Blonde moment

And the silver spoon.

Monday, January 28, 2008

Interesting Discussions...

Keep in mind my background when I talk about this, Evangelical Free Church. I grew up in a more casual worship format. We didn’t recite The Creed at all, nor did we recite The Lord’s Prayer all that often. In our church, we spent a lot of time using the hymnal, but there was no order of worship in the hymnal. And, the denomination prides itself on its “hands off” approach to church affairs.

So, it seems, from reading different blogs and visiting different churches (I’ve visited three different LCMS congregations throughout the last two years due to travel) there are different views of liturgy, how much of the Book of Concord is important for laypeople to know, and what to do with this Ablaze thing.

I think the heart of the differences is: How can I witness to more people? You know, I’m not sure if there is a good answer to that question. Does denying ones liturgical past get more people to repent of their sins and believe in Jesus? Does denying ones theological past encourage discipleship? How do I attract more people to Jesus?

I think the first thing we need to understand when addressing these topics is “And to whom has the arm of the Lord been revealed? For he grew up before him like a young plant, and like a root out of dry ground; he had no form or majesty that we should look at him, and no beauty that we should desire him. He was despised and rejected by men; a man of sorrows, and acquainted with grief; and as one from whom men hide their faces he was despised, and we esteemed him not.” (Isaiah 53:2 ESV) We cannot attract more people to Jesus. Any attempts to “get people in the door to church” through special programs or special works is merely getting people in the door. Jesus is offensive. The message of Law and Gospel is offensive. It is hard to hear, even as a believer, for I still sin.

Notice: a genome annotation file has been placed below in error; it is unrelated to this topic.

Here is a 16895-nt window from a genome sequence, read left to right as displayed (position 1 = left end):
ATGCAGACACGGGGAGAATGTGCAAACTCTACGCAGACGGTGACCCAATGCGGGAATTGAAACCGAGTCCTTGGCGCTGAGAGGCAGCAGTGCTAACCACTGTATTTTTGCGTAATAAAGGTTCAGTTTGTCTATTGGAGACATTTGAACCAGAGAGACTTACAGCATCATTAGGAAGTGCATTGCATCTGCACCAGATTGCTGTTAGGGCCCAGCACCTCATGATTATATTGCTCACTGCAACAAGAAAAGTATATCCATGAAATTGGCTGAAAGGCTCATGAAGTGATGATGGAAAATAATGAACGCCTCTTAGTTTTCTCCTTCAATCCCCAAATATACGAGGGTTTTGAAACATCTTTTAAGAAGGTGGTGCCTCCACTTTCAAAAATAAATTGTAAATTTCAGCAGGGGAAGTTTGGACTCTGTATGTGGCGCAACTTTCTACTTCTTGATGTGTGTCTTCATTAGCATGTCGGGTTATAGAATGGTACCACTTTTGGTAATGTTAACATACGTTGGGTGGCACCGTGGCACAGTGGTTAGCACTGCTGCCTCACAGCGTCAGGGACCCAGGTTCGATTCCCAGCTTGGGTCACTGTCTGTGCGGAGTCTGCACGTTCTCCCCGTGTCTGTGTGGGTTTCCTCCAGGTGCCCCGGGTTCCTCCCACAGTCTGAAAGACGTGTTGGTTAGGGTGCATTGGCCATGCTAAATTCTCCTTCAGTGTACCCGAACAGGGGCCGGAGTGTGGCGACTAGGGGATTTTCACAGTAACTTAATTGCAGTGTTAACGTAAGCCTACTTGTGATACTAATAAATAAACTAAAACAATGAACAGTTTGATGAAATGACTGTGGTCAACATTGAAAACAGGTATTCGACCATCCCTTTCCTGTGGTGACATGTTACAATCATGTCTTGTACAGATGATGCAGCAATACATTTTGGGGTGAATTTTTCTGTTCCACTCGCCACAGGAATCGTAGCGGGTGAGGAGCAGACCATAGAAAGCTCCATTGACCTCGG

There are people out there who like engaging in extra-marital sex. There are people out there who like lying. There are people out there who like living a sinful life. There are people out there who like to live life on their own terms without submission to God. We cannot just say, “God loves you and has a Purpose to Drive your life.” It is true, however atheists are claiming to be every bit as moral and purpose filled as Christians. They have music that gives the warm fuzzies just as much as Christian rock gives the warm fuzzies.

I’m not saying particular tactics should not be used as tools in witnessing. I happen to know of a secular song that is particularly effective at explaining sin, “The Freshmen” by The Verve Pipe . “The Freshmen” is certainly more theologically correct then “I could sing of your love forever.” But, it doesn’t make a person feel as pretty. A really good gospel sermon could include the concepts in “The Freshmen” and give the answer to “I cannot believe we’d ever die for these sins.”